Day 3: Saturday, August 21
Route: Rochester, MN to Madison, WI
Distance: 378 miles
Up bright and early, I pack the bike up for departure. When I come back inside, Susan has breakfast almost ready. She confesses that itís an experiment; I chide her about the wisdom of experimenting on guests, but the result Ė tortillas filled with fresh fruit and some sort of honey sauce, served with sausage on the side Ė is fantastic.
After breakfast, Wayne shows me an invention heís been working on. He has a patent pending on it; I wonít disclose much about it, except to say that itís a simple, ingenious solution to a serious fire safety problem, and when it becomes widely implemented, it will undoubtedly save lives.
A little after 9:00, itís time to hit the road. I say my goodbyes and hit the highway under cool, sunny skies. 20 miles later, I roll under a thick layer of clouds. The ceiling gets lower and lower, until the fog almost reaches down to the road:
Thankfully, there is still no rain. The forecast is good, so in spite of the current conditions, I still hope to complete the trip without getting wet.
Just before reaching Ellsworth, I turn in behind a group of maybe 10 riders, a mix of Goldwings and touring Harleys. In town, they stop at the same gas station I was at yesterday. I need gas too, but I donít need delays, so I turn in to the station across the street from them, knowing that theyíre probably grumbling to each other about the antisocial bastard across the street on the Beemer.
After fueling up and switching to the clear visor on my helmet, I head north out of town. This seems odd, since Madison is well south of here, but then it is not my intention to reach Madison before about 5:00.
Ten miles down the road I putter through El Paso, a strange name for a town in a state with Germanic and Scandinavian roots.
People and vendors are congregating, some folks are unloading horses on a field and fitting them with saddles, and some folks are starting to grill food; for a town of just a few hundred, they sure know how to party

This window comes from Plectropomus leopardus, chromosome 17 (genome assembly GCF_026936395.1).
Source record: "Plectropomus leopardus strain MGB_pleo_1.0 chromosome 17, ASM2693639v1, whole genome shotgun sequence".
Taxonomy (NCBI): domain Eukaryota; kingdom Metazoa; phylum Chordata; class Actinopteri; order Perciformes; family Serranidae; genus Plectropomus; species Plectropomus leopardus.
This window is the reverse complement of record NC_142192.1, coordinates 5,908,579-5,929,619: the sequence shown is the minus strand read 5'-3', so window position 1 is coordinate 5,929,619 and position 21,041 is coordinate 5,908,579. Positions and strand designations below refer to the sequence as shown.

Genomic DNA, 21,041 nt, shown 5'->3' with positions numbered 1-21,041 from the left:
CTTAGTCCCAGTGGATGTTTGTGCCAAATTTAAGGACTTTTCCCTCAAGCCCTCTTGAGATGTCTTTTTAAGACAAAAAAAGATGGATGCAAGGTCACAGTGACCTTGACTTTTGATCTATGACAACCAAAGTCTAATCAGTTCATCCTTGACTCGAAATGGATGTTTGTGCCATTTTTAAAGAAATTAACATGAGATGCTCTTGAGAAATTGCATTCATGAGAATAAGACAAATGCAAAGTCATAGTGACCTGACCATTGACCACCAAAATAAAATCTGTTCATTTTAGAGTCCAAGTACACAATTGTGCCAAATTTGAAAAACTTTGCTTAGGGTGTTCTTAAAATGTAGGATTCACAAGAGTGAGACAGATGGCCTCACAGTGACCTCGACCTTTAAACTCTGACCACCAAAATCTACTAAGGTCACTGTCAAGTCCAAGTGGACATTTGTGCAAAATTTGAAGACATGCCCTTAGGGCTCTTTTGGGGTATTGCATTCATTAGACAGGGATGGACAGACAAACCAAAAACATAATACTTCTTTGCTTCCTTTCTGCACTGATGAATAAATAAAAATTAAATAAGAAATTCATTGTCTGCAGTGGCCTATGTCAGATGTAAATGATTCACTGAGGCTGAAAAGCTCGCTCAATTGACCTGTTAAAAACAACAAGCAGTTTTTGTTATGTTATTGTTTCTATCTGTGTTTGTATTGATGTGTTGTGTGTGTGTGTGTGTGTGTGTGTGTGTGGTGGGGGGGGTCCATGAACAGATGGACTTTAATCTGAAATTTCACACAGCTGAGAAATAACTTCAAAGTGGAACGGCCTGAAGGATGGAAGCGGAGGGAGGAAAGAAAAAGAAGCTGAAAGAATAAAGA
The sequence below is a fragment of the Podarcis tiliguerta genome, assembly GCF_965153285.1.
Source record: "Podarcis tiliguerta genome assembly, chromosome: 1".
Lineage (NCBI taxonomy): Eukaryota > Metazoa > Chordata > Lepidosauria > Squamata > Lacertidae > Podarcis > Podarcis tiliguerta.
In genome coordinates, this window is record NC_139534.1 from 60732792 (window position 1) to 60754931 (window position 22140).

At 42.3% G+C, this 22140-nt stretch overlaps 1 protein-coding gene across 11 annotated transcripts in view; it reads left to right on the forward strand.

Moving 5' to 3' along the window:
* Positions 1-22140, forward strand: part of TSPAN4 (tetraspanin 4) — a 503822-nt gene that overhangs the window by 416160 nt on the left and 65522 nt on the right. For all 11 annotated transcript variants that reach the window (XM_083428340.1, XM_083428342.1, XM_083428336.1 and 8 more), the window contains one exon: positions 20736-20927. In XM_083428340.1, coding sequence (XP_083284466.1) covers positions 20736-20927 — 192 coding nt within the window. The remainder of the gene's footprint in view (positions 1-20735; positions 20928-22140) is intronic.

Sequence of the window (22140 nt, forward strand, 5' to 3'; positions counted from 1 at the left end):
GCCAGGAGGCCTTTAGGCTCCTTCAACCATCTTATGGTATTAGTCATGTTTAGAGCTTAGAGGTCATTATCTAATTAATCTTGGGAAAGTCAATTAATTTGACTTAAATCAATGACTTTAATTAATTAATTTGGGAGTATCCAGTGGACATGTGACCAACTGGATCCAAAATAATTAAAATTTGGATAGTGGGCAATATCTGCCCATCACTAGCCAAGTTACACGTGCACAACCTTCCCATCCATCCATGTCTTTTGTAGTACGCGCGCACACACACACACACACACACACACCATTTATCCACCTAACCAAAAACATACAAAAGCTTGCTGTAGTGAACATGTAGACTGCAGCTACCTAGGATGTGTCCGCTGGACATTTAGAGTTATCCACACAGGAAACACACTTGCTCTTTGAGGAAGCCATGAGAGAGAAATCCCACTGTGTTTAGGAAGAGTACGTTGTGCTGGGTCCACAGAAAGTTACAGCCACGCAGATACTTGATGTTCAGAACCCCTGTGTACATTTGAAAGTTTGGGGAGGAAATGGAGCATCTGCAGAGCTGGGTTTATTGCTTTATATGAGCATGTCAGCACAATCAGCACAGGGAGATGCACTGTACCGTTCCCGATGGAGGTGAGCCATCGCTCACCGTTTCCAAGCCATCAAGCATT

A further ten miles down the road I find myself in Elmwood. At the edge of town is Sailerís Meats
, a meat cutter/vendor thatís been around for nearly a hundred years. As I roll by I spot an interesting display in the parking lot, and a few blocks later I decide to turn around and come back for a photo:
The display makes me laugh. The whole thing is comical, but thereís actually some quality workmanship in those UFOís. I donít understand the significance of the display until after Iím home, when an internet search reveals that Elmwood is the UFO sighting capitol of Wisconsin
. Itís such a big part of the townís identity that they actually have an annual ďUFO DaysĒ festival
Thankfully the fog seems to be lifting a bit, and after leaving Elmwood, the full-on twisty rollercoaster ride continues:
Clearly very wary of Mr. Yellowjacket, but they also donít seem terribly interested in re-moo
-ving themselves to a safer distance.
100 miles later (with a short break again in Gilmanton)
I stop for lunch at Beedleís Bar & Restaurant in Galesville. The cheeseburger isÖOK. Not the best in the universe, but the venue (and even the not-awesome cheeseburger)
is a welcome change from the usual fast food chain. Somebodyís heart and soul is invested in this family-owned business, and theyíve worked hard to establish a personable relationship with the locals
Afternoon delight:(click on image to open full-size panoramic in a new browser window)
75 miles later I stop in Viola for gas. Soon after, I come to a stop in the middle of a valley that affords a clear view for a half a mile in either direction:
I pause here for a few minutes, taking in the scenery and solitude. A car passes by, but itís the only one in several minutesí time. Itís pretty nice out here.
Itís August, and so the corn is just about at its full height. When miles-wide fields of it butt up tightly against roads, they can block your view to either side, lending the impression of riding down a narrow chute:
Itís been a long day, but all too soon, itís over: I roll through Crotch Pains (sorry, Cross Plains )
and click off the last few miles of US14 to my west-side hotel. After checking in and resting/cooling off for a bit, I head for downtown Madison to take in the sights.
Just a few blocks from the engineering campus, I pass by a group of buildings dedicated to agricultural science. For well over a hundred years, UW-Madison has been a venerable name in the field of dairy research